Florence Foster Jenkins and the hijacking of female protagonists

If “Women & Home” said it, by all means, it must be true.

It isn’t exactly news that our media lacks in good female characters, especially when it comes to protagonists. So when I heard that Meryl Streep was going to be Florence Foster Jenkins in a film that has her name in the title, I thought there was no way they were going to screw up. Well…

Based on a true story about a wealthy opera lover whose dying wish is to sing at the Carnegie Hall, even though she’s an awful singer, Florence Foster Jenkins had a chance to give the audience an inspiring tale about a woman who spent most of her time and money funding the arts in New York. All in all, she was a great person, and that’s the only thing we learn about Florence in this movie.

Florence’s husband and sort of assistant/manager, St. Clair Bayfield (Hugh Grant), is easily the character who gets most screen time. Even though the couple is bonded by love and partnership, they made a pledge to never have sex because of Florence’s syphilis, so St. Clair spends his time going back and forth from Florence’s house to his mistress’ (Kathleen, played by Rebecca Ferguson). Despite having quite an eventful life, St. Clair was not nearly as interesting as Florence, and still he got the juicy bits of character development that are usually reserved to the protagonist — hence all the praise that Hugh Grant got for his performance. It’s unfair to say he stole the spotlight when it was so clearly given to him.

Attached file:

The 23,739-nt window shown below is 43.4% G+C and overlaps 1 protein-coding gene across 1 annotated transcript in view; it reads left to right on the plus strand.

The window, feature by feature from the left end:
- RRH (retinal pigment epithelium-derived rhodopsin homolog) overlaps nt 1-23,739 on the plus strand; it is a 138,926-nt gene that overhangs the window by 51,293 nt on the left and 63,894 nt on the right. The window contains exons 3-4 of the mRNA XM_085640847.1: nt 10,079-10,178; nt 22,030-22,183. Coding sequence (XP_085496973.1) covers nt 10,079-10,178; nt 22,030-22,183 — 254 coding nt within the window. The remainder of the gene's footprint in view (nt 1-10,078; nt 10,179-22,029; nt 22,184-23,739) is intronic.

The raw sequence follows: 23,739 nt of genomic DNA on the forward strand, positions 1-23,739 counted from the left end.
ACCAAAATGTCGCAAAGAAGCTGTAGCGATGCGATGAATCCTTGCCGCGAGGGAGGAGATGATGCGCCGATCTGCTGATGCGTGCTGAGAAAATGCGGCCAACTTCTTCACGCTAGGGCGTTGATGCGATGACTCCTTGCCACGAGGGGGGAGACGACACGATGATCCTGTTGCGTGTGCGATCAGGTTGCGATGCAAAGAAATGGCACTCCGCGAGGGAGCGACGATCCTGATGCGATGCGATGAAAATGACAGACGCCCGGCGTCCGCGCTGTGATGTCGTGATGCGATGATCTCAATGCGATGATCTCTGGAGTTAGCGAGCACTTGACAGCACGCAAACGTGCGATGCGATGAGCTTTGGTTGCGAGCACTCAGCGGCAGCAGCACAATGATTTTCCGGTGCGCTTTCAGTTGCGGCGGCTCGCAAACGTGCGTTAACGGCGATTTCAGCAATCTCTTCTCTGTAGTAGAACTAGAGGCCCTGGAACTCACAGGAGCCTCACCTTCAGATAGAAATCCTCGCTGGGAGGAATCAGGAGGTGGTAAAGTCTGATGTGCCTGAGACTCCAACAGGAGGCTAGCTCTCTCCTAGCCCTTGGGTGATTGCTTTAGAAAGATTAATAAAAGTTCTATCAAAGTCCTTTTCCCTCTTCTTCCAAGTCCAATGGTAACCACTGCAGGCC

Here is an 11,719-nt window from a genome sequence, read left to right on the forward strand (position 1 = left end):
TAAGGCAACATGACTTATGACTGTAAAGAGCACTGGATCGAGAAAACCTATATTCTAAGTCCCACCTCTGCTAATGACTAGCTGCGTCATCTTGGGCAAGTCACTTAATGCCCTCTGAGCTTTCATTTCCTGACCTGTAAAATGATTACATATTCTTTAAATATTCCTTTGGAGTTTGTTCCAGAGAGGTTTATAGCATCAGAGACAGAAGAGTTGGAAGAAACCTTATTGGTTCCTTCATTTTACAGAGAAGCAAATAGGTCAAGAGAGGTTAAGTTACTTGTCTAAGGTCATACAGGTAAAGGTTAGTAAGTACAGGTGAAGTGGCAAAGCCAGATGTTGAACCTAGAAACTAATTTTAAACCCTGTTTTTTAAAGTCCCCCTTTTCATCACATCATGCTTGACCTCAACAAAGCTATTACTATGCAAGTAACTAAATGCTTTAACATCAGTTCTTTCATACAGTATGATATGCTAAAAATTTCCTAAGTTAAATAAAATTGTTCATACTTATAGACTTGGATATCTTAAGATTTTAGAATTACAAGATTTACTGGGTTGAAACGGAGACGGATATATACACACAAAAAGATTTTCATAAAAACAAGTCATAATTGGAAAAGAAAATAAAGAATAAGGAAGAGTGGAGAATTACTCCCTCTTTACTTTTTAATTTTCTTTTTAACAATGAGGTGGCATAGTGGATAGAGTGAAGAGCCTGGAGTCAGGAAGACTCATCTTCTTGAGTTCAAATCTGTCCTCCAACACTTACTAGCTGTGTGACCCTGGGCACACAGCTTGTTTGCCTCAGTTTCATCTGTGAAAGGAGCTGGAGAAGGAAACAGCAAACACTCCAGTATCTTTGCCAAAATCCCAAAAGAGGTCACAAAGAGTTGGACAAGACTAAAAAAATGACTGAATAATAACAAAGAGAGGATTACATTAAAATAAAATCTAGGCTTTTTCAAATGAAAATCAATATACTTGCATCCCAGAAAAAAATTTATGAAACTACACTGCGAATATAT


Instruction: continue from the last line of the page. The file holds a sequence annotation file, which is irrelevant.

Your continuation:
Babe, look at all the great reviews that I got!

Things only get worse when Cosmé McMoon (Simon Helberg from The Big Bang Theory) joins the group as Florence’s pianist. Cosmé is afraid that performing alongside this peculiar singer will destroy his reputation, so we follow his journey from selfish young artist to compassionate friend. The screen time that was given to his journey took away much needed moments with Florence, a character that seemed to only be there to unify St. Clair’s and Cosmé’s unnecessarily bloated plots.


Needless to say that the film barely passes the Bechdel test. The only relevant female character besides Florence is Agnes Stark (Nina Arianda), a working class girl turned rich after marrying mogul Phineas Stark. Agnes is constantly humiliated by her peers because of her crass behavior, but she’s the one who ends up saving the day for Florence. Again, a story much more interesting than St. Clair’s or Cosmé’s.

It isn’t enough giving a woman’s name to a movie if you’re not going to allow her to own it. Florence is treated like this ethereal being, almost like a Virgin Mary, who is only there to help everyone around her. Coincidently or not, they’re all men. I don’t know if it was a conscious decision made by the filmmakers to focus so much on Florence’s sidekicks, but I believe it has to do with giving men something to identify with in a “women’s movie”, as if they were incapable of empathizing with a female character.

Florence is a perfect constant in a world where everyone else is changing and making mistakes. Hollywood needs to stop hijacking its female protagonists from their own movies and start giving them a chance to do things wrong, to make bad decisions, to hurt and be hurt. There’s no other way to grow. And to live.

You go, Meryl.
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